Disney parks face another “lost year” in 2021, predicts Deutsche Bank

Shanghai Disney

Disney theme parks face another “lost year” in 2021, according to analysts from Deutsche Bank, after an almost $10 billion decline in revenue in 2020 due to COVID-19,

The OCR reports that Deutsche Bank analysts upgraded Disney stock on the strength of its Disney+ streaming service, despite struggles in the theme parks and consumer products division.

“At this point, we are assuming that FY21 (beginning 10/01/20) will be another ‘lost year'” for Disney’s theme parks and consumer products division, according to the analysts’ report.

Disney has reopened parks in Florida, Tokyo, Shanghai and France. However, Hong Kong Disneyland closed again in July, and Disneyland Resort remains closed in California.

Disney Parks, Experiences and Products division revenue is predicted to decline $9.8 billion in fiscal year 2020, according to the Deutsche Bank report.

Parks revenue predicted to decline $9.8bn in 2020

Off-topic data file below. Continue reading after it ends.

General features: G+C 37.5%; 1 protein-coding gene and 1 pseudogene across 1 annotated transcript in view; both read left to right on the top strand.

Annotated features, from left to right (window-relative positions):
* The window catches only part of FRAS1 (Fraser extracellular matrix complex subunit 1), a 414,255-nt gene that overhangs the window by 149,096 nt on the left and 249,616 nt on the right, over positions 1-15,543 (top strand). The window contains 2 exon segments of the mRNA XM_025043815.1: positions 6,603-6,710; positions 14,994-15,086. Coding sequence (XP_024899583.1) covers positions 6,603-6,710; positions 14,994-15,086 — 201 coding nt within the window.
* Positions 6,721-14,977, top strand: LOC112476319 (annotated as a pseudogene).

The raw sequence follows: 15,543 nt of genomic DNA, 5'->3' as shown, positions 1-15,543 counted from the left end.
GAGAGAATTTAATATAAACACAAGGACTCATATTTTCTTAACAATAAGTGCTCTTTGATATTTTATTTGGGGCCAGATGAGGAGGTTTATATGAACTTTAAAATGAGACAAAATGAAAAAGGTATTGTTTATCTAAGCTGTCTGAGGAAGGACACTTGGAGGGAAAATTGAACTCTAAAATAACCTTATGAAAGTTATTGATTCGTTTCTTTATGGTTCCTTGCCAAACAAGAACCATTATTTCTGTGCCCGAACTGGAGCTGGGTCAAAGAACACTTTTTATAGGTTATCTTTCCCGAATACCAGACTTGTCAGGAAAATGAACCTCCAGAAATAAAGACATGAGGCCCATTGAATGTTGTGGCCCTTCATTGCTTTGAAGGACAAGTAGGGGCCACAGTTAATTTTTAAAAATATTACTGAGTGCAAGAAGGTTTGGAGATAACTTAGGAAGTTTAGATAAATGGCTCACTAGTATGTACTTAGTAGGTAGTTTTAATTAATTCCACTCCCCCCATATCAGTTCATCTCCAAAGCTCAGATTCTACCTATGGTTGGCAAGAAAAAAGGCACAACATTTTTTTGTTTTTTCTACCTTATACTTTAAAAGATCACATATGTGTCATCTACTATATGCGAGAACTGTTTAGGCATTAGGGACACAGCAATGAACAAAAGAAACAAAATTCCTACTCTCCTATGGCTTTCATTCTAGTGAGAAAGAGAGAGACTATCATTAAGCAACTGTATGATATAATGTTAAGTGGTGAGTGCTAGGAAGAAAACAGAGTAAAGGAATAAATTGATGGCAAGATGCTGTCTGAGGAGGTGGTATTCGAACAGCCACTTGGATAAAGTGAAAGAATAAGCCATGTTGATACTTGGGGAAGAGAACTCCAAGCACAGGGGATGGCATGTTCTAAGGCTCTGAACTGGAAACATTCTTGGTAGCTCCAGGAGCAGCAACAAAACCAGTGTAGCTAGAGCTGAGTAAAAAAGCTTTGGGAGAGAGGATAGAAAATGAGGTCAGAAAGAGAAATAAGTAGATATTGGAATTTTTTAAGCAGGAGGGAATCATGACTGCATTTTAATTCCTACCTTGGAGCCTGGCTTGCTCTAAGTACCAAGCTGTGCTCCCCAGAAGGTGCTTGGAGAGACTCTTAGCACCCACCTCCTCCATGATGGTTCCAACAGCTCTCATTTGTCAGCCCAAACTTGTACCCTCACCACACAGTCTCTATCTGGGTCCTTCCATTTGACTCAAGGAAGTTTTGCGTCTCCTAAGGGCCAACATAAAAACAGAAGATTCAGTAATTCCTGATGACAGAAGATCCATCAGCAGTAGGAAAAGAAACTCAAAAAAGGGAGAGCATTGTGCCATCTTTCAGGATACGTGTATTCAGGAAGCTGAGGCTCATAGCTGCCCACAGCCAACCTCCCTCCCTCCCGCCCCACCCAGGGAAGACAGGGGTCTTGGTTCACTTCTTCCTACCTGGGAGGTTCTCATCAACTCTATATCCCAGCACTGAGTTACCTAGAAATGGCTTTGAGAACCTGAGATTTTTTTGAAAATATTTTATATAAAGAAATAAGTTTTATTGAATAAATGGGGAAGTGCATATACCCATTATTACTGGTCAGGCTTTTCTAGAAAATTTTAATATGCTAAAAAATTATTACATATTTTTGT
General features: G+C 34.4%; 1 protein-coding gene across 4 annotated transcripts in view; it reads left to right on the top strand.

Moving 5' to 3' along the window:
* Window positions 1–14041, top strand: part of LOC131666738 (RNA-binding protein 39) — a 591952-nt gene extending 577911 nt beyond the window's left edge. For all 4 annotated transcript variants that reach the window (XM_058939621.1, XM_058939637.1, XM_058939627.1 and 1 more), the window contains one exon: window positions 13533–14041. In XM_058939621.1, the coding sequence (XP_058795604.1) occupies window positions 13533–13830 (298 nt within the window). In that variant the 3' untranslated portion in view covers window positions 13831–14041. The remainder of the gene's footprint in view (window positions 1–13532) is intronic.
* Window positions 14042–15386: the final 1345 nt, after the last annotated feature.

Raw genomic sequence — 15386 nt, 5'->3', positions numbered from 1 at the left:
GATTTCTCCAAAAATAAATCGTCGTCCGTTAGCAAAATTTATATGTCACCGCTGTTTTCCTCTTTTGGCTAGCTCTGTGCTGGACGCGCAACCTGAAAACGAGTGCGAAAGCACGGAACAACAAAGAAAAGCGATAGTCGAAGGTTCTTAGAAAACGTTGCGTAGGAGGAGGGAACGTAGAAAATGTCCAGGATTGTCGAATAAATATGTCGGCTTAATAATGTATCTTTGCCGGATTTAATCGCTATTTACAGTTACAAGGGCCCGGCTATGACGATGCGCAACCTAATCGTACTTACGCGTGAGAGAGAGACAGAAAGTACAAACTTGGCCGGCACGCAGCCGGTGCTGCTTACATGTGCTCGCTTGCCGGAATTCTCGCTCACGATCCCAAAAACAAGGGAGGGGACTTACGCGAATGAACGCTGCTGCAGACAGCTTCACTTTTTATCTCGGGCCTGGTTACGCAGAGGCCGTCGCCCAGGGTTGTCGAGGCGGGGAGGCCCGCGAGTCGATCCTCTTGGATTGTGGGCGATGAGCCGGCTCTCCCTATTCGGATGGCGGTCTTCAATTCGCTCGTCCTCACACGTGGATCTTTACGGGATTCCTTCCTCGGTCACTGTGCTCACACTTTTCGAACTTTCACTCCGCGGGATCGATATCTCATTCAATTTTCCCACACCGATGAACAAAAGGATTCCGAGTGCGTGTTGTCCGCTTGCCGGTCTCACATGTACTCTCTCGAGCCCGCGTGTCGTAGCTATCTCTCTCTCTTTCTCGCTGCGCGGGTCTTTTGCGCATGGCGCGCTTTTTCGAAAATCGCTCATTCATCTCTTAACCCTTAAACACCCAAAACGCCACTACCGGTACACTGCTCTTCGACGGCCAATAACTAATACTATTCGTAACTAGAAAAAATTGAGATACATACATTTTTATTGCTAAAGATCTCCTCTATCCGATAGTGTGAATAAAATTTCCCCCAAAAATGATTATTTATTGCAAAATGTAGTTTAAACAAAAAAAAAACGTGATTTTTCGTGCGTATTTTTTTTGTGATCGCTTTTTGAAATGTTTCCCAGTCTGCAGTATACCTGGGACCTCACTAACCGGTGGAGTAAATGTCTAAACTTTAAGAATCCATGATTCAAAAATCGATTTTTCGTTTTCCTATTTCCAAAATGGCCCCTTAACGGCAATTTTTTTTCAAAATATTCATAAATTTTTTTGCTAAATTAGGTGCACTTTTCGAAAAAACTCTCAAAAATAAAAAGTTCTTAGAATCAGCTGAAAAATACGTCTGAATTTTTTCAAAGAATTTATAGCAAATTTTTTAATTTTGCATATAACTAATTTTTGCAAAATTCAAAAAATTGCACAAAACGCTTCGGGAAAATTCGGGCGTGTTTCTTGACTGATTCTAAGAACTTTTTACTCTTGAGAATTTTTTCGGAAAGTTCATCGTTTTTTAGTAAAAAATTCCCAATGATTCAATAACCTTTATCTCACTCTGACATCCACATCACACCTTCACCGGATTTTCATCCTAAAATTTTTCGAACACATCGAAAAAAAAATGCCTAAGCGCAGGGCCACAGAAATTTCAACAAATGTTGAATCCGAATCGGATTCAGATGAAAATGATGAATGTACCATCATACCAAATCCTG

theme parks coronavirus guests wearing masks at Epcot Disney

Disney

Deutsche Bank also predicts that Disney theme park revenue will not return to pre-coronavirus levels until 2023.

“We assume substantial improvement in FY22, but with revenue still not fully back to the FY19 level,” according to the report. “We assume a return to full parks earnings power in FY23.”

“We think there’s upside to our forecast if an effective COVID vaccine becomes widely available during the next six months,” according to analysts. “We continue to believe that a widely available treatment and/or vaccine is required for a normalization to full earnings power at the parks.”

Fortunately, the report forecasts that Disney’s theme park division will rebound by fiscal year 2025, with revenue $10 billion higher than before the pandemic.

Revenue forecast to return to pre-COVID levels in 2023

walt disney world reopening

Disney

According to Deutsche Bank, Walt Disney World attendance has continued to see “incremental improvement” since reopening in mid-July.

“We believe the recovery in theme park attendance is progressing, albeit gradually,” according to the analysts. “We believe this trend will continue as new COVID cases in Florida decline.”

This comes after Walt Disney World Resort and Universal Orlando Resort reached their reduced capacity limits for the first time since reopening over Labor Day weekend in the US.